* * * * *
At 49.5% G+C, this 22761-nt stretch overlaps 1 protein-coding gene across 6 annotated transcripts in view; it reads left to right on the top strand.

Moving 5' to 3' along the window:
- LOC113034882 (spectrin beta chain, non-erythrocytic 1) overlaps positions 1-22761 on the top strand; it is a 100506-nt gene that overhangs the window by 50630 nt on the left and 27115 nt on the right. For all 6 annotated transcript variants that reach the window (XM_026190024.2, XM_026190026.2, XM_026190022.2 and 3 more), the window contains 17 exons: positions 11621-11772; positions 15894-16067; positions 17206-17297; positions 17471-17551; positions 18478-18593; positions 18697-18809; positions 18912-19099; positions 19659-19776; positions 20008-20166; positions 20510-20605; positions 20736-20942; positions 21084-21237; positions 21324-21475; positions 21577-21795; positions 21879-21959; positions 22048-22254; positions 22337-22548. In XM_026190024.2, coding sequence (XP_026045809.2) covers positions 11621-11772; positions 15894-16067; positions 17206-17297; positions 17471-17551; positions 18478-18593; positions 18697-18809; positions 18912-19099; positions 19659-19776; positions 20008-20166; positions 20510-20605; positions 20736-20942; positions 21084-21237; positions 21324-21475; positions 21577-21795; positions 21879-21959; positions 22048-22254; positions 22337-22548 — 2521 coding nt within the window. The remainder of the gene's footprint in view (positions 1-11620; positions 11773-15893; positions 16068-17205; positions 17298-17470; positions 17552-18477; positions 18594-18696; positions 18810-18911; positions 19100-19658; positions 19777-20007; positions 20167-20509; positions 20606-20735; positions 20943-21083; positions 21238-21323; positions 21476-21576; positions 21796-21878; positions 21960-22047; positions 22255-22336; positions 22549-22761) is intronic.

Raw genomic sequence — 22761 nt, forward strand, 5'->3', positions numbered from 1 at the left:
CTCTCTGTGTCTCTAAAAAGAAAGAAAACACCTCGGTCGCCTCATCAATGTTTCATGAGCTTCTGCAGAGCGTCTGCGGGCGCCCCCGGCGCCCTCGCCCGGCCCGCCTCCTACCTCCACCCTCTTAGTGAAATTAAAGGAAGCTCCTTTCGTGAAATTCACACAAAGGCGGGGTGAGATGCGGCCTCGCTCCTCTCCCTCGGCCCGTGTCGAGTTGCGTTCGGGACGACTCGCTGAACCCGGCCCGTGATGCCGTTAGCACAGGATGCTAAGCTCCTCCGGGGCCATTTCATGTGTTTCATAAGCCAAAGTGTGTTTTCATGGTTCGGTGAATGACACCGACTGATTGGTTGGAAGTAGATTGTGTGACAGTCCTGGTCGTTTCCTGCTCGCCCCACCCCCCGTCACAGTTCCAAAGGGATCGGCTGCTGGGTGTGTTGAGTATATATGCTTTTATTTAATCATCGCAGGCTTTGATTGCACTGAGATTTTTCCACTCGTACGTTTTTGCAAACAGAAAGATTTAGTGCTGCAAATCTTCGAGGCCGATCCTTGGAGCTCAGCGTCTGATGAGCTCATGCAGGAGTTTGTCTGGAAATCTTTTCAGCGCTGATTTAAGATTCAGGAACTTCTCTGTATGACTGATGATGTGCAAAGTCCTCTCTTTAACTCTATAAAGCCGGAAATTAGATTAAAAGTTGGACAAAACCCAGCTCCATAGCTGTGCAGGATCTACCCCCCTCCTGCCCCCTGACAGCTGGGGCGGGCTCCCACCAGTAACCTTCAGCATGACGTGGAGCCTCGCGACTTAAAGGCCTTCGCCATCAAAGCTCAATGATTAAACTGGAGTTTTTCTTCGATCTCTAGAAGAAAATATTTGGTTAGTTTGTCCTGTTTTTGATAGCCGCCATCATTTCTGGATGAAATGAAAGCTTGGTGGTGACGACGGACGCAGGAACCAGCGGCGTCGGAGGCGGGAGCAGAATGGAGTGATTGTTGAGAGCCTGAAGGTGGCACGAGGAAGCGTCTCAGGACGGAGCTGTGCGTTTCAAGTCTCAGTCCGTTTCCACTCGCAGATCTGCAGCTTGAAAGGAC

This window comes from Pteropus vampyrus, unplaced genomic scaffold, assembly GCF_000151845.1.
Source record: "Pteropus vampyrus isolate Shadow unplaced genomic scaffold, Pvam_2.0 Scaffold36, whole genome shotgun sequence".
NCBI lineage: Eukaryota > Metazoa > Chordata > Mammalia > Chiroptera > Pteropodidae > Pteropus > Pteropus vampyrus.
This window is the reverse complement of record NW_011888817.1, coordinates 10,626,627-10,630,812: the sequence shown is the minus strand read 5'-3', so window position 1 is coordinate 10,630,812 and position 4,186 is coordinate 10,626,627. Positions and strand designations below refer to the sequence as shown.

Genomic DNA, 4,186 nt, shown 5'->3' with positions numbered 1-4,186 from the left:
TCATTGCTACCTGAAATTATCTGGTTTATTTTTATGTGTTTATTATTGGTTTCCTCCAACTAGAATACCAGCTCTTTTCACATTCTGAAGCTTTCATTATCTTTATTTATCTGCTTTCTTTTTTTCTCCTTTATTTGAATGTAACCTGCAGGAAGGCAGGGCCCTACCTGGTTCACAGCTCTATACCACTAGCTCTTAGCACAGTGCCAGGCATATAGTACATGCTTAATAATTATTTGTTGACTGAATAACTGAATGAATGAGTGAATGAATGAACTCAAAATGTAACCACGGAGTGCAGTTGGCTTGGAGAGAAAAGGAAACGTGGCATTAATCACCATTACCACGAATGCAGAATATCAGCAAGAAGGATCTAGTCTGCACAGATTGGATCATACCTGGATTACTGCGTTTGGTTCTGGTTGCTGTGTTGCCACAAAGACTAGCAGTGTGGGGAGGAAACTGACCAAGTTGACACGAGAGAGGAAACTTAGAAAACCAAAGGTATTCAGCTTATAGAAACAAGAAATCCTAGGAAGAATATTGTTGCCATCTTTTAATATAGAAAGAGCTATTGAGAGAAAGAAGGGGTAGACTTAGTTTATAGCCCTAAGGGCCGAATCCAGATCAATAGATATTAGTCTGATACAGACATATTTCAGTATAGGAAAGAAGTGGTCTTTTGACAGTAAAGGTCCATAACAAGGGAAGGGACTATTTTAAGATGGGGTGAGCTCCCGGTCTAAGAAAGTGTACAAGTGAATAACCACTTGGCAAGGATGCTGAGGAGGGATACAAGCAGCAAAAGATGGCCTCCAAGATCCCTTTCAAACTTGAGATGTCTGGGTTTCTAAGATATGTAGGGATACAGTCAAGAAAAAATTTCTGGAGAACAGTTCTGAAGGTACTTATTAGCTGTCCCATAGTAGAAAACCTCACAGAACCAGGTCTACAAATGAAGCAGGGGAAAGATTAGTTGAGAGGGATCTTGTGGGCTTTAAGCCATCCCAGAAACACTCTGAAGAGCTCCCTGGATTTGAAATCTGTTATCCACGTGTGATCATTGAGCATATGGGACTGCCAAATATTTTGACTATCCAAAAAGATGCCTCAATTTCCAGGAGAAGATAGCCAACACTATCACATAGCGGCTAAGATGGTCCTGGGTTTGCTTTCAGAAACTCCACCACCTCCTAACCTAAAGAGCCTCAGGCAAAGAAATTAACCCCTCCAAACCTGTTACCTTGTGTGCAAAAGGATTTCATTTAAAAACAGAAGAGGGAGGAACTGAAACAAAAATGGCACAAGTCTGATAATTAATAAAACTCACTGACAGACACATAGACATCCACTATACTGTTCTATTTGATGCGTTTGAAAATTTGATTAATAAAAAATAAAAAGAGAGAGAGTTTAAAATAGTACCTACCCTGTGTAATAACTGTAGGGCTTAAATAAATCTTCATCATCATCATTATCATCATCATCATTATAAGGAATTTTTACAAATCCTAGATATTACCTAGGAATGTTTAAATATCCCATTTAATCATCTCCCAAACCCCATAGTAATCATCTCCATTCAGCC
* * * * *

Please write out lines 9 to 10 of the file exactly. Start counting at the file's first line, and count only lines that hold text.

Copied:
This window is the reverse complement of record NW_011888817.1, coordinates 10,626,627-10,630,812: the sequence shown is the minus strand read 5'-3', so window position 1 is coordinate 10,630,812 and position 4,186 is coordinate 10,626,627. Positions and strand designations below refer to the sequence as shown.

Genomic DNA, 4,186 nt, shown 5'->3' with positions numbered 1-4,186 from the left: